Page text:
Sprinkles Cupcakes is a five-year old Beverly Hills-based bakery that produces cupcakes that its loyal customers describe in terms usually reserved for religious experiences. Along with its website, the company also maintains a Facebook fan page, complete with 77,600 fans.
Question: What is the value of this audience to the company?
One way to calculate the value is to compare it with the value of OPAs. For example, The Los Angeles Times would charge Sprinkles $972 per column inch for a one-time access to its print audience. If Sprinkles wanted to purchase a non-discounted full page ad, it would cost them $125,388 (at 129 inches per page) to deliver its delicious message to the paper’s 657,000 daily readers.
In this example, Sprinkles is paying $0.19085 per LA Times reader for a single day. But with its own audience on Facebook, Sprinkles doesn’t need to rent OPAs. Assuming conservatively that a Sprinkles Facebook fan equals an average LA Times reader (a FB fan should be worth much more!), then the Sprinkles’ Facebook audience might be valued at $14,809 (77,600*0.19085)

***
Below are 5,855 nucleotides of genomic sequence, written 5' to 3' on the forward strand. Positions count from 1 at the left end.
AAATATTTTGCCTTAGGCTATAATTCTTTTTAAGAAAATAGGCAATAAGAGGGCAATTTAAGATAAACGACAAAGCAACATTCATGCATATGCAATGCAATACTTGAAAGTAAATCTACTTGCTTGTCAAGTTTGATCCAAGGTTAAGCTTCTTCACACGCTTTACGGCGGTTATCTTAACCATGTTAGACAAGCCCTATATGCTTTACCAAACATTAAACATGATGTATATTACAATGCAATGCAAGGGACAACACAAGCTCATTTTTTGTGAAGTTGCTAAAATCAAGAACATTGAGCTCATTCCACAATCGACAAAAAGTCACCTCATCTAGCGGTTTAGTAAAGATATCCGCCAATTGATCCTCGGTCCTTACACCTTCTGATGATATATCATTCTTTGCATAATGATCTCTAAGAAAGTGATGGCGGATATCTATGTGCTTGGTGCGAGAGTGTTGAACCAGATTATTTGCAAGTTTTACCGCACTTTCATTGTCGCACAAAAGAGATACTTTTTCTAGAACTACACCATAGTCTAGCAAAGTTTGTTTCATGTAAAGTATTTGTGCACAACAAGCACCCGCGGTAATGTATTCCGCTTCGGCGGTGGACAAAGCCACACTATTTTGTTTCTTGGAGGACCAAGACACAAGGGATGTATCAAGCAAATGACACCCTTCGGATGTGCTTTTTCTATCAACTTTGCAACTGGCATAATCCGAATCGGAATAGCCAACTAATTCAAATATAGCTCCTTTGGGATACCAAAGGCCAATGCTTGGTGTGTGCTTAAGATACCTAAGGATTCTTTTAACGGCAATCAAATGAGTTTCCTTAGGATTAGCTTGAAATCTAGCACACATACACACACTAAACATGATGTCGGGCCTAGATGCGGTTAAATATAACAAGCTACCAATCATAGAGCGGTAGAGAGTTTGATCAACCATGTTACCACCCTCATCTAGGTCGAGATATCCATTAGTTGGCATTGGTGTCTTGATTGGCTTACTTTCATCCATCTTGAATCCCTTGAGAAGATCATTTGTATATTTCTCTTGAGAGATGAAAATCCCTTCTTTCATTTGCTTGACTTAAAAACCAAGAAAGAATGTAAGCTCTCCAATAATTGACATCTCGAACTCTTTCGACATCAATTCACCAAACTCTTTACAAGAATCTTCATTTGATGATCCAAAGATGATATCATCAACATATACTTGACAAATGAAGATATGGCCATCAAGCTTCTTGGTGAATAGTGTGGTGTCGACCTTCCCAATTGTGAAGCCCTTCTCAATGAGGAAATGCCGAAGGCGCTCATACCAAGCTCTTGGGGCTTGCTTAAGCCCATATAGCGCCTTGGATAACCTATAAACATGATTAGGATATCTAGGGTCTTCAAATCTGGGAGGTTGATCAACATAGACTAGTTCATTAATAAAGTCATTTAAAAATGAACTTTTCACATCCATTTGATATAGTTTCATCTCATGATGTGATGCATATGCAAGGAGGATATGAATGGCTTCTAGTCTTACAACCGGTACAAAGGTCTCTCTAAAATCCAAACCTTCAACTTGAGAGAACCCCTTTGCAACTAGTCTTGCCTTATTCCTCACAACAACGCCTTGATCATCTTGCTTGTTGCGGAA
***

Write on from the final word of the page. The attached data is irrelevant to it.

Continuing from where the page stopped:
But that’s still not the full story. Sprinkles has access to its Facebook audience 365 days per year–at no incremental cost per new message delivered. Today, Sprinkles is taking advantage of this economics of influence by using the channel to deliver daily challenges such as:
Sprinkles uses vanilla from Madagascar! The first 50 people to whisper “Bourbon Islands” at each Sprinkles receive a free vanilla cupcake!
Is it possible that the value of the Sprinkles Facebook audience could be calculated through saved advertising costs? Might it be considered a corporate asset of $5.4 million ($14,809 * 365)?